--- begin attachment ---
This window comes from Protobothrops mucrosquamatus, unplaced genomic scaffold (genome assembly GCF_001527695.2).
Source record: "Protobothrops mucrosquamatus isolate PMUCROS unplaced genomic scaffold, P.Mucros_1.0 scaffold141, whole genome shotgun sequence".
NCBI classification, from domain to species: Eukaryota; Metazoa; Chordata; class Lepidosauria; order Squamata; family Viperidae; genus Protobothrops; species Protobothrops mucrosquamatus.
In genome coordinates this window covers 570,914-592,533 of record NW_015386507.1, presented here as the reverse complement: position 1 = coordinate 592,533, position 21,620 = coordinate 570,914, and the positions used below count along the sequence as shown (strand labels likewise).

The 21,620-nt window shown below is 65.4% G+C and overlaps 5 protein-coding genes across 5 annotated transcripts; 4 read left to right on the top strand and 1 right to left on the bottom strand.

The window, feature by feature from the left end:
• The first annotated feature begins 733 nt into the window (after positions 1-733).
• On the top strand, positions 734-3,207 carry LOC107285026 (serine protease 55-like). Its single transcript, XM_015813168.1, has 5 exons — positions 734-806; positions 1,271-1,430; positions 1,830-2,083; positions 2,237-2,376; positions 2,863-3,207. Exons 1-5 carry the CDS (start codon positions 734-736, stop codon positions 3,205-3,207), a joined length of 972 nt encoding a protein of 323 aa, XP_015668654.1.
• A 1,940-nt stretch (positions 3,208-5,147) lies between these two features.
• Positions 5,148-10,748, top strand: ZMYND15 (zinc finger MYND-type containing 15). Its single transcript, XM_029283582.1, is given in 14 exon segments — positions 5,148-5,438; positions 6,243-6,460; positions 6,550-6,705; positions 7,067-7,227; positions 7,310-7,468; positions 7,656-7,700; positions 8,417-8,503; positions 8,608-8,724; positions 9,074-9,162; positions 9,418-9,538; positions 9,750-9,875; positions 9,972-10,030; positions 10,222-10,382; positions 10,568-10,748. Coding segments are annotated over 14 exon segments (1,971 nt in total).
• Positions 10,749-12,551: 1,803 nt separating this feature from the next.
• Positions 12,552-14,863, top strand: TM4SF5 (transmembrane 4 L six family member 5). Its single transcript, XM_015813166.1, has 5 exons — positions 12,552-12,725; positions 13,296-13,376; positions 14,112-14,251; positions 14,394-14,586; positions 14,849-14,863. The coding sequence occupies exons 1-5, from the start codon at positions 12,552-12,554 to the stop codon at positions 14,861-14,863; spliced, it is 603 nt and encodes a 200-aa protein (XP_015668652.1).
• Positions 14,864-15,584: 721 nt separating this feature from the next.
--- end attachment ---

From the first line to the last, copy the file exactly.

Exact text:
This window comes from Protobothrops mucrosquamatus, unplaced genomic scaffold (genome assembly GCF_001527695.2).
Source record: "Protobothrops mucrosquamatus isolate PMUCROS unplaced genomic scaffold, P.Mucros_1.0 scaffold141, whole genome shotgun sequence".
NCBI classification, from domain to species: Eukaryota; Metazoa; Chordata; class Lepidosauria; order Squamata; family Viperidae; genus Protobothrops; species Protobothrops mucrosquamatus.
In genome coordinates this window covers 570,914-592,533 of record NW_015386507.1, presented here as the reverse complement: position 1 = coordinate 592,533, position 21,620 = coordinate 570,914, and the positions used below count along the sequence as shown (strand labels likewise).

The 21,620-nt window shown below is 65.4% G+C and overlaps 5 protein-coding genes across 5 annotated transcripts; 4 read left to right on the top strand and 1 right to left on the bottom strand.

The window, feature by feature from the left end:
• The first annotated feature begins 733 nt into the window (after positions 1-733).
• On the top strand, positions 734-3,207 carry LOC107285026 (serine protease 55-like). Its single transcript, XM_015813168.1, has 5 exons — positions 734-806; positions 1,271-1,430; positions 1,830-2,083; positions 2,237-2,376; positions 2,863-3,207. Exons 1-5 carry the CDS (start codon positions 734-736, stop codon positions 3,205-3,207), a joined length of 972 nt encoding a protein of 323 aa, XP_015668654.1.
• A 1,940-nt stretch (positions 3,208-5,147) lies between these two features.
• Positions 5,148-10,748, top strand: ZMYND15 (zinc finger MYND-type containing 15). Its single transcript, XM_029283582.1, is given in 14 exon segments — positions 5,148-5,438; positions 6,243-6,460; positions 6,550-6,705; positions 7,067-7,227; positions 7,310-7,468; positions 7,656-7,700; positions 8,417-8,503; positions 8,608-8,724; positions 9,074-9,162; positions 9,418-9,538; positions 9,750-9,875; positions 9,972-10,030; positions 10,222-10,382; positions 10,568-10,748. Coding segments are annotated over 14 exon segments (1,971 nt in total).
• Positions 10,749-12,551: 1,803 nt separating this feature from the next.
• Positions 12,552-14,863, top strand: TM4SF5 (transmembrane 4 L six family member 5). Its single transcript, XM_015813166.1, has 5 exons — positions 12,552-12,725; positions 13,296-13,376; positions 14,112-14,251; positions 14,394-14,586; positions 14,849-14,863. The coding sequence occupies exons 1-5, from the start codon at positions 12,552-12,554 to the stop codon at positions 14,861-14,863; spliced, it is 603 nt and encodes a 200-aa protein (XP_015668652.1).
• Positions 14,864-15,584: 721 nt separating this feature from the next.